The point of the matter is, we've never a demand on anyone. We never will make a demand on anyone. It's not the way we do things. —Mark Bartelstein, Mo Williams' agent
SALT LAKE CITY — If Mo Williams doesn't return to the Utah Jazz this season, his agent said it won't be because he made a demand to be the team's starting point guard.
Agent Mark Bartelstein, who represents Williams and four other Jazz players (more on them later), vehemently disputed a report by Yahoo Sports' Marc J. Spears that painted a different picture.
A day after the Jazz traded up to acquire coveted point guard Trey Burke, Yahoo Sports claimed Friday that Williams, an unrestricted free agent, will only come back to Utah if he's guaranteed a starting role next season.
"He's not going to come back as a backup," a source reportedly told Yahoo.
Bartelstein told the Deseret News that the Yahoo story "completely mischaracterized" how Williams' camp feels heading into the free agency period that begins Sunday night at 10:01 MDT.
"That is 100 percent not the case," Bartelstein said. "We would never make a demand of the Jazz or any team."
To the contrary, Bartelstein said Williams will have an "open mind" while discussing possible contracts with Utah and other prospective teams. The agent expects to chat with Jazz general manager Dennis Lindsey soon about Williams' possible future in Utah.
"No doors are closed," he said. "That's for sure."
Williams has played 10 years in the NBA, including 46 games last season as the Jazz's starting point guard. The 30-year-old missed a big chunk of the season with a surgery-requiring thumb injury.
Williams expects to be at full strength heading into the 2013-14 season.
"The point of the matter is, we've never made a demand on anyone," Bartelstein said. "We never will make a demand on anyone. It's not the way we do things."
The agent, however, doesn’t hide the fact that Williams believes he is a capable starting point guard in this league. The 6-1 guard, who began his career in Utah in 2003 after being picked 47th overall, has started 478 of the 635 NBA games he's played. The 10-year veteran was an All-Star in 2009 and helped lead the Cleveland Cavaliers to the Eastern Conference Finals.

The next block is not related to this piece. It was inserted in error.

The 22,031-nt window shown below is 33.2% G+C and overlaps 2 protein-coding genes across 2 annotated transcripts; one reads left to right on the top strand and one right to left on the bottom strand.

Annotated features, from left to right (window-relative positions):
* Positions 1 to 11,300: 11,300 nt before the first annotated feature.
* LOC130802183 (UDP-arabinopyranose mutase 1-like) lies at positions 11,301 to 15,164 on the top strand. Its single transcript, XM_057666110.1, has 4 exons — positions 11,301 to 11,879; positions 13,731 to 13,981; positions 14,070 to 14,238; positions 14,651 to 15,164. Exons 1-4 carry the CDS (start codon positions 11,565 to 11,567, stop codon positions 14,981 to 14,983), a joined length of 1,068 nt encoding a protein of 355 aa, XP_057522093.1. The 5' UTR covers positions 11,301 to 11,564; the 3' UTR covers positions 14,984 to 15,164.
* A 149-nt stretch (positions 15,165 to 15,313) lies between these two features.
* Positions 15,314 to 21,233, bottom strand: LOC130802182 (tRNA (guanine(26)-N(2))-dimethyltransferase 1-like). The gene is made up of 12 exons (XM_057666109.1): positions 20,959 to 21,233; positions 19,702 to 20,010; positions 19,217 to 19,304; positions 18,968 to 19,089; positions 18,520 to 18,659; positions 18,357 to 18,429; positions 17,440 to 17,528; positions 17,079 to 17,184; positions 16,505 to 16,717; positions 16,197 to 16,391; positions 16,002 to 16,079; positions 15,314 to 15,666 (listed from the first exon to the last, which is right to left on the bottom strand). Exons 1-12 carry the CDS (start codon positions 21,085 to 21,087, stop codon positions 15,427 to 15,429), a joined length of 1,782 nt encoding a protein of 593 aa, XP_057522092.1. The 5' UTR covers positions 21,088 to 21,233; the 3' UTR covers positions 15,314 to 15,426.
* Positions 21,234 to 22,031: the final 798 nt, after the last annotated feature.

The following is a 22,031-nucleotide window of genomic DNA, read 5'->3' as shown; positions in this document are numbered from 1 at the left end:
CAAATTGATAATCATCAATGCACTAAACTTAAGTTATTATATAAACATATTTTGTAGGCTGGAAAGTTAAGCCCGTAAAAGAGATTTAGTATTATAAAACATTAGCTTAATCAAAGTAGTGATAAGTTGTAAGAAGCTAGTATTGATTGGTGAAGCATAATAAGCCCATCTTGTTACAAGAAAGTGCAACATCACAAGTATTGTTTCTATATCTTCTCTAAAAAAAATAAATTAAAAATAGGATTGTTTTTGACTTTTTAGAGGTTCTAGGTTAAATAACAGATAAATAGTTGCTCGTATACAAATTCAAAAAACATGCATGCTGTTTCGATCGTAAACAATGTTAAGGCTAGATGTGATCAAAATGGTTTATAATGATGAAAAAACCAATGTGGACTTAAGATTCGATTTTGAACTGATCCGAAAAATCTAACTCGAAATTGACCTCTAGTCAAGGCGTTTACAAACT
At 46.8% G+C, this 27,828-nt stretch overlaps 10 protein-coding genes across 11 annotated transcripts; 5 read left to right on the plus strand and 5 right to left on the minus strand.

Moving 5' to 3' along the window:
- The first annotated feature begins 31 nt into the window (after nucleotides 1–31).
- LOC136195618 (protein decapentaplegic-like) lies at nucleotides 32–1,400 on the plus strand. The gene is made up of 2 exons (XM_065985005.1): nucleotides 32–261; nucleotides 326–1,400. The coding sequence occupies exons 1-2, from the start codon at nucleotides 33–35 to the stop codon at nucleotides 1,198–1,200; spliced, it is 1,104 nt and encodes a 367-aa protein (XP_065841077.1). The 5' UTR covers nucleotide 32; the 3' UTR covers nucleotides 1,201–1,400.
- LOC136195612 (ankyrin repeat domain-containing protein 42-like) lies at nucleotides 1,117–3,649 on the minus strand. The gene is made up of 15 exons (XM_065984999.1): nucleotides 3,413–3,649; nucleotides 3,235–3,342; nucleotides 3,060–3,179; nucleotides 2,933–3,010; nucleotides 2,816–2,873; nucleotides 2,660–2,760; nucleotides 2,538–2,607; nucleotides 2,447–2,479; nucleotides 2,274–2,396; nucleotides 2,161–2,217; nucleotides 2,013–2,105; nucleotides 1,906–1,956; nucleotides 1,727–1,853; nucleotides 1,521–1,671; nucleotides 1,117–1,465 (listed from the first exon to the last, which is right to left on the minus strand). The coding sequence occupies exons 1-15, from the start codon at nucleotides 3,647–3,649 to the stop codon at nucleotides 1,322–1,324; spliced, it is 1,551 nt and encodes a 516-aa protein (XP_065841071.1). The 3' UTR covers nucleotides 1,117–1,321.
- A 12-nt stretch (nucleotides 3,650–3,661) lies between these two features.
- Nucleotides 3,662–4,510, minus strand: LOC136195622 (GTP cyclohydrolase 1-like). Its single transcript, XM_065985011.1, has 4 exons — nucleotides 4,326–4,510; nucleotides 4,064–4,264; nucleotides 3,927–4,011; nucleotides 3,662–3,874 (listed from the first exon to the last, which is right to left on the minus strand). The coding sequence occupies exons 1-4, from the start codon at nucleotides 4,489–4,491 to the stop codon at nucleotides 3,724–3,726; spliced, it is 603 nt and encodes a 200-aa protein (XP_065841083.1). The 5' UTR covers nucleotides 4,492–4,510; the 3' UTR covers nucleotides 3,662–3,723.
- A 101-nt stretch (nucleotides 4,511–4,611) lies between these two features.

"There's no question about Mo Williams' ability and the success he's had in this league. Mo has proven to be a starting-caliber point guard in the league," Bartelstein said. "(But) nothing is given to anyone. You earn your minutes."
Williams, his agent pointed out, had a good time in his second stint with Utah despite some of the adverse conditions of last season, including the injury.
"Mo Williams loved it in Utah, so he's certainly not opposed to coming back at all," Bartelstein said.
At the same time, the agent realizes that the Jazz traded to get a good, young point guard, so he said Utah has some decisions to make.
"There will be a lot of interest," Bartelstein said. "He's a really good player."
Not surprisingly, Lindsey's response to the controversial Williams story was simply, "No comment."
Bartelstein also represents Jazz players Gordon Hayward, DeMarre Carroll, Earl Watson and Jeremy Evans.
— Bartelstein and Lindsey both declined to discuss details about the contract extension that Hayward can sign before entering his fourth season. But the Jazz plan on exploring a new deal for the 23-year-old swingman. Power forward Derrick Favors can also sign a contract extension this summer — something that Utah will also try to work out.
— Carroll, an unrestricted free agent, made it clear at the end of the Jazz season that he wants to return to Utah, where he played for the past year and a half.7 comments on this story
"He would love to come back," Bartelstein said of the 26-year-old, who has played for four different teams in his four-year career. "He had a heck of a season — a unique player, brings unique things to the game."
— Watson hopes to return to the NBA in 2013-14 — and he could be much more productive than he was in a rough 2012-13 campaign. Bartelstein revealed that Watson played most of the season with a sports hernia and said his client's surgically repaired knee was never at full strength. Now, the agent said, Watson "feels like a completely different guy."